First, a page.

I didn’t want the physical therapists to coddle me. I wanted to be a results-minded manager of my body and of my brain. My inner drill sergeant persona is a genius (also, my physical therapist). My drill sergeant marched me outside and commanded me to ‘run up’ this potentially hazardous hill and down again.” And I did!

S. Ramon y Cajal described the brain in 1928, “In adult centres the nerve paths are something fixed, ended, immutable. Everything may die, nothing may be regenerated. It is for the science of the future to change, if possible, this harsh decree.”

I would not be typing on my iPad, dancing to the tango, jumping up on my ‘atrophied’ foot, now, if I believed Dr. Cajal’s somber theory.

What is ‘neuroplasticity’? And how can I get some?

When someone has a stroke and has paralysis, the neural connections in the brain’s motor system can no longer connect to the spine’s neural networks. Also, the spine’s neural networks can’t connect to the affected body part’s neural networks to control muscles and ligaments. Without that neural control, affected limbs cannot move.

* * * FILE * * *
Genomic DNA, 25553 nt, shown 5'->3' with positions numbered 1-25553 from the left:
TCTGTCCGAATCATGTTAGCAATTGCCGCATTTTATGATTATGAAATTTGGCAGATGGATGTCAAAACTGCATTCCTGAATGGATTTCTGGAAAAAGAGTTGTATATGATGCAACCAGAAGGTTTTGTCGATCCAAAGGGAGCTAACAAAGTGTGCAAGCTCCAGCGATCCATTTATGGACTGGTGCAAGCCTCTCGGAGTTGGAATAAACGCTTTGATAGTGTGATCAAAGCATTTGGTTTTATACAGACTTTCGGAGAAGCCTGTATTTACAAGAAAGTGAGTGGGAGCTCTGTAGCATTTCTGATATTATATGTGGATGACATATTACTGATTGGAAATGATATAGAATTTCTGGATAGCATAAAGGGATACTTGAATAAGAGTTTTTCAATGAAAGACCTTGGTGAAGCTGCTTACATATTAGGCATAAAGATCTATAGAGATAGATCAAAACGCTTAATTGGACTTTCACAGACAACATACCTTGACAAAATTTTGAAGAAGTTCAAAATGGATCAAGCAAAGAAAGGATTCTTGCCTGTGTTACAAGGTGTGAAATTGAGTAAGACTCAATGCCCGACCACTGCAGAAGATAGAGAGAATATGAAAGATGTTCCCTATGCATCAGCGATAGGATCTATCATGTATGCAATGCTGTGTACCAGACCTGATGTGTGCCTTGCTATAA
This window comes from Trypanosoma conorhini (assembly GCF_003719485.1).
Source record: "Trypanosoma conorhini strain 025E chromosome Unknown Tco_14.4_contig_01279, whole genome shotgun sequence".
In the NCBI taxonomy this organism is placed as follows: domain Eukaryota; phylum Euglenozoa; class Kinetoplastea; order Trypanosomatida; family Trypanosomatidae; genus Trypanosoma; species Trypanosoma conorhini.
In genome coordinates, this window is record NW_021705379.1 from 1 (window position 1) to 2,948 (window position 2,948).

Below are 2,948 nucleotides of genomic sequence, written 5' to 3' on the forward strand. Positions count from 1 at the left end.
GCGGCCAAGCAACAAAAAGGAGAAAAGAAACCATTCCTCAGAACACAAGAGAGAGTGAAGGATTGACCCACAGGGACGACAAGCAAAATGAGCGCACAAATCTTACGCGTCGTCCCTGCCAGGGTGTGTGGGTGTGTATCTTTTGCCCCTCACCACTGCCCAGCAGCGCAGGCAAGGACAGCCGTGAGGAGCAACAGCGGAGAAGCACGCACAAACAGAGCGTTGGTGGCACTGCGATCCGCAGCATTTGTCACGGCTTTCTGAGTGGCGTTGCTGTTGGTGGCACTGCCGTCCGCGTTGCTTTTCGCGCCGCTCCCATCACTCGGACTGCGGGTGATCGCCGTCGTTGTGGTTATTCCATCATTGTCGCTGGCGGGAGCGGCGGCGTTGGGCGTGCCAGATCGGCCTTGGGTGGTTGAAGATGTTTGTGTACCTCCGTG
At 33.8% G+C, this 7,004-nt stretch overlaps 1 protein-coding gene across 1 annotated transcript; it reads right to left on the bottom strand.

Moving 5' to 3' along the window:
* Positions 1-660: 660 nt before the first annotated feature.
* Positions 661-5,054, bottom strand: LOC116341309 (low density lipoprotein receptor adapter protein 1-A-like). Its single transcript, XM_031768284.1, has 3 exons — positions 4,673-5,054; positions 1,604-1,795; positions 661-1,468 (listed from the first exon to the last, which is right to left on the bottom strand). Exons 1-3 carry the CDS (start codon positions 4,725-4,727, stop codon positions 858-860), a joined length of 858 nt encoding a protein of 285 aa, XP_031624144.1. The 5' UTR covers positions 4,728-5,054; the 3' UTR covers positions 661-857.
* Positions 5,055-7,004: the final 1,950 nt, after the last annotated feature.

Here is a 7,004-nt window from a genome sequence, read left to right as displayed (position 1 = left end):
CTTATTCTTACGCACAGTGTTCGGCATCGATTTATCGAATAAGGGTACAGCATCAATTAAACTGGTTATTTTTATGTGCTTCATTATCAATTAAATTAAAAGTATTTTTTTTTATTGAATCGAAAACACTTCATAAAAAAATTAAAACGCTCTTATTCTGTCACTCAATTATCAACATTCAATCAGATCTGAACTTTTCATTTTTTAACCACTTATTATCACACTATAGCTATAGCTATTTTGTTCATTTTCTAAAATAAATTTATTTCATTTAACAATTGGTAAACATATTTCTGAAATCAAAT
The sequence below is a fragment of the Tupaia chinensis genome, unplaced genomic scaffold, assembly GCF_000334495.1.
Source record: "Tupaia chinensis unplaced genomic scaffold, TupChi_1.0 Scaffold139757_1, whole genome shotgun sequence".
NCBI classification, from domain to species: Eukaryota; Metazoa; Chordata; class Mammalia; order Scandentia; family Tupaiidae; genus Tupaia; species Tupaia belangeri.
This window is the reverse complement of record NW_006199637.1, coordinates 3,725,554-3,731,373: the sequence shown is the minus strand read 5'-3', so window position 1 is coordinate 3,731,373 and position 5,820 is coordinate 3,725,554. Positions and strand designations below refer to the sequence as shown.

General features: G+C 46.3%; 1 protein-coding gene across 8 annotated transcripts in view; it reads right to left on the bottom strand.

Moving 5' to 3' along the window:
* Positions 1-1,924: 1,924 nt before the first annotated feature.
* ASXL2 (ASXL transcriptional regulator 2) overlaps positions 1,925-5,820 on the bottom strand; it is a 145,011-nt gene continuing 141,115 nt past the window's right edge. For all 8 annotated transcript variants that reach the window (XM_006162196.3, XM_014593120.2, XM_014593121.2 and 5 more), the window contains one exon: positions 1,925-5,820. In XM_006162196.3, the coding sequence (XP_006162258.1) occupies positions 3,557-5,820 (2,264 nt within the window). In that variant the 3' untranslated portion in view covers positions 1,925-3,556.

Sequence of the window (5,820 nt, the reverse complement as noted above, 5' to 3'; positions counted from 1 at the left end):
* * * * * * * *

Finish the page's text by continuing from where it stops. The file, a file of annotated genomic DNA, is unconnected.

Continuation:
Neuroplasticity is the electrochemical process in the brain that allows neurons to form new neural networks. When you learn something new, new networks are formed. In a stroke, some neural networks are damaged or destroyed. This causes the paralysis and other effects of stroke.

Neuroplasticity is the ability for new neural networks to be formed to take the place of the old, dead networks. As a result, signals can be sent to and from the affected limbs. It requires a continual process of stretching, moving and thinking about moving the affected limbs. Repetition after repetition of these actions and thoughts must be made. It is hard work. It is worth it. You can develop the ability to enable different neurons to do what your dead neurons used to do.

Dr. Elizabeth Losin made a fantastic YouTube video about neuroplasticity where the brain has to rearrange neurotransmitter pathways. She let us follow her as she made her way from her UCLA office to her seminar. There are four color-coded ‘pathways’ she can choose from as she walks to her seminar. And, finally, Dr.Losin chooses the shortest pathway of the bunch.

Just as Dr. Losin chooses her shortest pathway to get to her seminar, so can I create new pathways in my brain. Neuroplasticity allows neurons to latch on to neurotransmitters and send out them out to form new pathways in your brain.